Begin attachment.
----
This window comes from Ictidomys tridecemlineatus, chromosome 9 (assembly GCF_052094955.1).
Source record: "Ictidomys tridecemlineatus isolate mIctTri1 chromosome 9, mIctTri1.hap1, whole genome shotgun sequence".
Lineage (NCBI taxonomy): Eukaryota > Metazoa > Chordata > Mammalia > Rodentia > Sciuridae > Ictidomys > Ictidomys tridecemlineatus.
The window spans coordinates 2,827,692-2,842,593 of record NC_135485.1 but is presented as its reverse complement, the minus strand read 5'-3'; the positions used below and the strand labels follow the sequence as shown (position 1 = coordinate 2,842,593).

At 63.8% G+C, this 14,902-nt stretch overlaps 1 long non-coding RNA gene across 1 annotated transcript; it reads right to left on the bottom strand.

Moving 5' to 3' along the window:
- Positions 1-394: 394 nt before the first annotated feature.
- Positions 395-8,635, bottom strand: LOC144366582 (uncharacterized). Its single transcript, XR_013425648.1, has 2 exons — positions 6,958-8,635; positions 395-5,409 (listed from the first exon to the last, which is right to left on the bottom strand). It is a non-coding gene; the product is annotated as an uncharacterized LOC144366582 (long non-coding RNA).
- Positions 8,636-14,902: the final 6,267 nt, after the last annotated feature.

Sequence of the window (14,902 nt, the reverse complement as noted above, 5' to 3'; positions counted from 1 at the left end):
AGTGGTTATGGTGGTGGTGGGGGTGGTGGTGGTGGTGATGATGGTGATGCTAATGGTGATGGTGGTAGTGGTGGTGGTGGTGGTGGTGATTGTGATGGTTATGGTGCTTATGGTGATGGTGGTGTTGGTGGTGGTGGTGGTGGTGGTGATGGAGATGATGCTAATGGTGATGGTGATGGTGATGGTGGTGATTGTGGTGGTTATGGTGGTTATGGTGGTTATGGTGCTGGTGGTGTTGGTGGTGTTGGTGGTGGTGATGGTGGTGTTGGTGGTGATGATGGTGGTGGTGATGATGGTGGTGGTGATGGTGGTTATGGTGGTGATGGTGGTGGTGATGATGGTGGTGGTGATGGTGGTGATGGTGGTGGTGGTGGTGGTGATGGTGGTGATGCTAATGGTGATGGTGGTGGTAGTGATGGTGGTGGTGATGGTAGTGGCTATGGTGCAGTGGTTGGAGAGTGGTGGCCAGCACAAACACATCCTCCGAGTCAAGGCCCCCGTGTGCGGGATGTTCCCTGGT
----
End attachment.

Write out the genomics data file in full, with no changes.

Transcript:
This window comes from Ictidomys tridecemlineatus, chromosome 9 (assembly GCF_052094955.1).
Source record: "Ictidomys tridecemlineatus isolate mIctTri1 chromosome 9, mIctTri1.hap1, whole genome shotgun sequence".
Lineage (NCBI taxonomy): Eukaryota > Metazoa > Chordata > Mammalia > Rodentia > Sciuridae > Ictidomys > Ictidomys tridecemlineatus.
The window spans coordinates 2,827,692-2,842,593 of record NC_135485.1 but is presented as its reverse complement, the minus strand read 5'-3'; the positions used below and the strand labels follow the sequence as shown (position 1 = coordinate 2,842,593).

At 63.8% G+C, this 14,902-nt stretch overlaps 1 long non-coding RNA gene across 1 annotated transcript; it reads right to left on the bottom strand.

Moving 5' to 3' along the window:
- Positions 1-394: 394 nt before the first annotated feature.
- Positions 395-8,635, bottom strand: LOC144366582 (uncharacterized). Its single transcript, XR_013425648.1, has 2 exons — positions 6,958-8,635; positions 395-5,409 (listed from the first exon to the last, which is right to left on the bottom strand). It is a non-coding gene; the product is annotated as an uncharacterized LOC144366582 (long non-coding RNA).
- Positions 8,636-14,902: the final 6,267 nt, after the last annotated feature.

Sequence of the window (14,902 nt, the reverse complement as noted above, 5' to 3'; positions counted from 1 at the left end):
AGTGGTTATGGTGGTGGTGGGGGTGGTGGTGGTGGTGATGATGGTGATGCTAATGGTGATGGTGGTAGTGGTGGTGGTGGTGGTGGTGATTGTGATGGTTATGGTGCTTATGGTGATGGTGGTGTTGGTGGTGGTGGTGGTGGTGGTGATGGAGATGATGCTAATGGTGATGGTGATGGTGATGGTGGTGATTGTGGTGGTTATGGTGGTTATGGTGGTTATGGTGCTGGTGGTGTTGGTGGTGTTGGTGGTGGTGATGGTGGTGTTGGTGGTGATGATGGTGGTGGTGATGATGGTGGTGGTGATGGTGGTTATGGTGGTGATGGTGGTGGTGATGATGGTGGTGGTGATGGTGGTGATGGTGGTGGTGGTGGTGGTGATGGTGGTGATGCTAATGGTGATGGTGGTGGTAGTGATGGTGGTGGTGATGGTAGTGGCTATGGTGCAGTGGTTGGAGAGTGGTGGCCAGCACAAACACATCCTCCGAGTCAAGGCCCCCGTGTGCGGGATGTTCCCTGGT